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Work still needed in ‘every class in every school’

New report highlights importance of safe, accepting schools for 2SLGBTQ+ youth

Dr. Catherine Taylor, ©UWinnipeg

Dr. Catherine Taylor, ©UWinnipeg

When University of Winnipeg Senior Scholar Dr. Catherine Taylor led the First National Climate Study more than a decade ago, the final report, Every Class in Every School was the first report of its kind to reveal just how prevalent discrimination was for 2SLGBTQ+ students in Canadian secondary schools at the time. 

As a follow up to this study, Taylor again partnered with Egale Canada on a new survey, this time with Dr. Tracey Peter, Professor and Associate Head of Sociology at the University of Manitoba (UM). Joined by Research Coordinator and UM PhD Candidate Christopher Campbell, they have launched a new report, Still in Every Class in Every School.

Their research reveals that while there have been some important improvements in the last decade, there is still a long way to go in creating safer and accepting schools for 2SLGBTQ+ youth.

Still in Every Class in Every School is the Final Report on the Second National Climate Survey on Homophobia, Biphobia, and Transphobia in Canadian Schools, and was conducted in partnership with researchers from the University of Winnipeg and the University of Manitoba. Through the second climate survey, more than 4,000 students in Grades 8-12 shared their experiences with homophobia, biphobia, transphobia, harassment, mental health and sense of safety, and support in schools across Canada.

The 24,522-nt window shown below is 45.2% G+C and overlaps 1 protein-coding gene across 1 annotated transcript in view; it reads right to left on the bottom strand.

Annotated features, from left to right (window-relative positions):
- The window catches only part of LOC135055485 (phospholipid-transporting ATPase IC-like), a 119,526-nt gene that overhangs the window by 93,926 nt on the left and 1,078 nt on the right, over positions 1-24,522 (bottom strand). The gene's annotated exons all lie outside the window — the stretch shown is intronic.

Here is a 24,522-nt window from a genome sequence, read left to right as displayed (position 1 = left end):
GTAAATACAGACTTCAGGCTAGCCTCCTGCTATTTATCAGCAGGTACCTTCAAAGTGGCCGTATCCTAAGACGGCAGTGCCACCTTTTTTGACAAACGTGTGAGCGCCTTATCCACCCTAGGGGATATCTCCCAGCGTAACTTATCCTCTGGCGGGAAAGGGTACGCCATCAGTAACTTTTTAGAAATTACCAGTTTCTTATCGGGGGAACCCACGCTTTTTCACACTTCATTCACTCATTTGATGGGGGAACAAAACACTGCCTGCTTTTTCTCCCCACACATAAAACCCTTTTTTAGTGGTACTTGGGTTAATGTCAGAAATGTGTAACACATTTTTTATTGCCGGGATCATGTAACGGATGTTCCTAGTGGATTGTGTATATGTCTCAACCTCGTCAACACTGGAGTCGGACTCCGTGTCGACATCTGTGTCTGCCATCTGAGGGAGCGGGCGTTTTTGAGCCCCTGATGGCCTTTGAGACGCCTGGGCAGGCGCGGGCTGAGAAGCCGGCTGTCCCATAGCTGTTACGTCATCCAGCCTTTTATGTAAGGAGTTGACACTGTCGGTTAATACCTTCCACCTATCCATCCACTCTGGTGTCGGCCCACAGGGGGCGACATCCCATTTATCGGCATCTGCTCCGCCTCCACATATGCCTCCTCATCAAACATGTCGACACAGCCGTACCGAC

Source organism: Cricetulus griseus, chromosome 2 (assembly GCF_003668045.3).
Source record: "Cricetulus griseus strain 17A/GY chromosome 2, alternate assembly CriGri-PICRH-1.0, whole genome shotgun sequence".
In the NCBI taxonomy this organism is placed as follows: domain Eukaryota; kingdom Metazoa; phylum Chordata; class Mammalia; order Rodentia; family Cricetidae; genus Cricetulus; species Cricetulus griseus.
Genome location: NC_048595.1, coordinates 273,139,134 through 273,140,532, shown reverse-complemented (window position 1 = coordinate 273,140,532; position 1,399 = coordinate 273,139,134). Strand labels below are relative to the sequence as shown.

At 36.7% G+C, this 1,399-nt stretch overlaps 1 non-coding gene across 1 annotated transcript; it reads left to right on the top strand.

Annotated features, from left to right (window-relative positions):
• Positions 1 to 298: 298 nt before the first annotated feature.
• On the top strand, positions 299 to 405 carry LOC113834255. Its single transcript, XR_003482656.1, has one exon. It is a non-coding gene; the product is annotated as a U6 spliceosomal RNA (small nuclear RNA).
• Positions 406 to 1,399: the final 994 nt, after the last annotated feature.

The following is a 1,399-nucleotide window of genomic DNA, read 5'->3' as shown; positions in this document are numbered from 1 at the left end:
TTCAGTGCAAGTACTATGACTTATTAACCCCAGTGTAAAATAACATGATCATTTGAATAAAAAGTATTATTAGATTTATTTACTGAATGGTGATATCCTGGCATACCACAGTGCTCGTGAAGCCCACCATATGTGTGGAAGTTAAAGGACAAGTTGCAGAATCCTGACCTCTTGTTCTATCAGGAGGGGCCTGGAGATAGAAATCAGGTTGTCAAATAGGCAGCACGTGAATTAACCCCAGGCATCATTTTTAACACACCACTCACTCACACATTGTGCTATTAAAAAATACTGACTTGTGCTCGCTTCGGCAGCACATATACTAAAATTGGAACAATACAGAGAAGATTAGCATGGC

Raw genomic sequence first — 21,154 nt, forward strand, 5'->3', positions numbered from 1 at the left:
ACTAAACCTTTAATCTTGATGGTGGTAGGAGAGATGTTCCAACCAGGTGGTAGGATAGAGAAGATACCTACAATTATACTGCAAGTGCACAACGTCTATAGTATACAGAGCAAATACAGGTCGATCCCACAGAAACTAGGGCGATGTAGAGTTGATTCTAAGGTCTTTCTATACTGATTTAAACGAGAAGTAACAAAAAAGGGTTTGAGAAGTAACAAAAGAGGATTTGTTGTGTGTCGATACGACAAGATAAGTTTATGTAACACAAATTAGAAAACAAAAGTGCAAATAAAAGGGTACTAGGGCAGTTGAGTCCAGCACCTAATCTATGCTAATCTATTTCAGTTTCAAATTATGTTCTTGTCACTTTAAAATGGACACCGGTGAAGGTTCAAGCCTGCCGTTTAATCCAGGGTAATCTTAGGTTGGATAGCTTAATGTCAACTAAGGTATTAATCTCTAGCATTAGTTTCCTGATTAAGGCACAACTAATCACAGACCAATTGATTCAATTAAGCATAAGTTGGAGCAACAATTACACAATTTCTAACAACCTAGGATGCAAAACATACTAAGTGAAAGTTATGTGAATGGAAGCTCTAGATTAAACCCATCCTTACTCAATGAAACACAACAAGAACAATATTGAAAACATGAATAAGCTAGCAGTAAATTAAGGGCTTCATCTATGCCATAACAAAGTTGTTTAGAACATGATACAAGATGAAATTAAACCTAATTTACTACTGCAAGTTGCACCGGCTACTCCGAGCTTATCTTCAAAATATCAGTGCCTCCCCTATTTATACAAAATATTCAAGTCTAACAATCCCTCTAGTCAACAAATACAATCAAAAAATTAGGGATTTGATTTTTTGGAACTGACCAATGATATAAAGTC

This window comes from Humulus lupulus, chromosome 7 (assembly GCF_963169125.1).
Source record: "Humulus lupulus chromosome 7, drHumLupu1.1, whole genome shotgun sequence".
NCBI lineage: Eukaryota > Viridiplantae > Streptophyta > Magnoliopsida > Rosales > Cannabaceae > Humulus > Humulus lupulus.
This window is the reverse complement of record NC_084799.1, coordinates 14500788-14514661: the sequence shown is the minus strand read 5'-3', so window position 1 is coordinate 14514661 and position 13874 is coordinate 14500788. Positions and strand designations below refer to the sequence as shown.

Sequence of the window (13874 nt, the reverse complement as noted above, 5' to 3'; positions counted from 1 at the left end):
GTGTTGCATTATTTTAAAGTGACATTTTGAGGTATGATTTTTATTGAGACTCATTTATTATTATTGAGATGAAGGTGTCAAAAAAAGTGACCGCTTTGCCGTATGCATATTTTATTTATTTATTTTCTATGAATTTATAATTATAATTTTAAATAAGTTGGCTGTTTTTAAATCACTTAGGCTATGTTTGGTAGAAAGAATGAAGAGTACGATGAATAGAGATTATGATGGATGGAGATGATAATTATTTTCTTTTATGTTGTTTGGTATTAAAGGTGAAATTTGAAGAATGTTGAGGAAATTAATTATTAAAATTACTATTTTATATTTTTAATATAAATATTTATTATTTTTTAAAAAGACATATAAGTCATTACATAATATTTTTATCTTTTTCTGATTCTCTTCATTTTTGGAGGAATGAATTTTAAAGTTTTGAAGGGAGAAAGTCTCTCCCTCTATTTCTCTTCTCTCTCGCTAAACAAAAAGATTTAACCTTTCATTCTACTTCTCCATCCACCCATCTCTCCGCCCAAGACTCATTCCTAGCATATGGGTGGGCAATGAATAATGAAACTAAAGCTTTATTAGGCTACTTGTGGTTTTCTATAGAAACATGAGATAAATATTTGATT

While the findings show that both physical and verbal harassment experienced by 2SLGBTQ+ students has decreased in the past decade, 2SLGBTQ+ students are still far more likely to be harassed or bullied than their non-2SLGBTQ+ peers and less likely to feel safe at school. The report also provides evidence that when schools demonstrate consistent, comprehensive support for 2SLGBTQ+ students, there are profound benefits for students’ mental health and feelings of safety and belonging at school

These findings show that while there have been many improvements in the last decade, there is more work needed at all levels of the school system — from government officials, policymakers, educators, and the broader community, to create safer and more accepting schools for all.

Taylor is widely known for work on sexual and gender diversity and on social justice within education. She has led several large-scale national research projects actively supported by national, provincial and territorial school system organizations in Canada, helping build inclusive school climates for sexual and gender minority students and their parents. 

Find out more about the RISE (Respect, Inclusion, Safety, Equity) research program on 2SLGBTQ-inclusive education research. 

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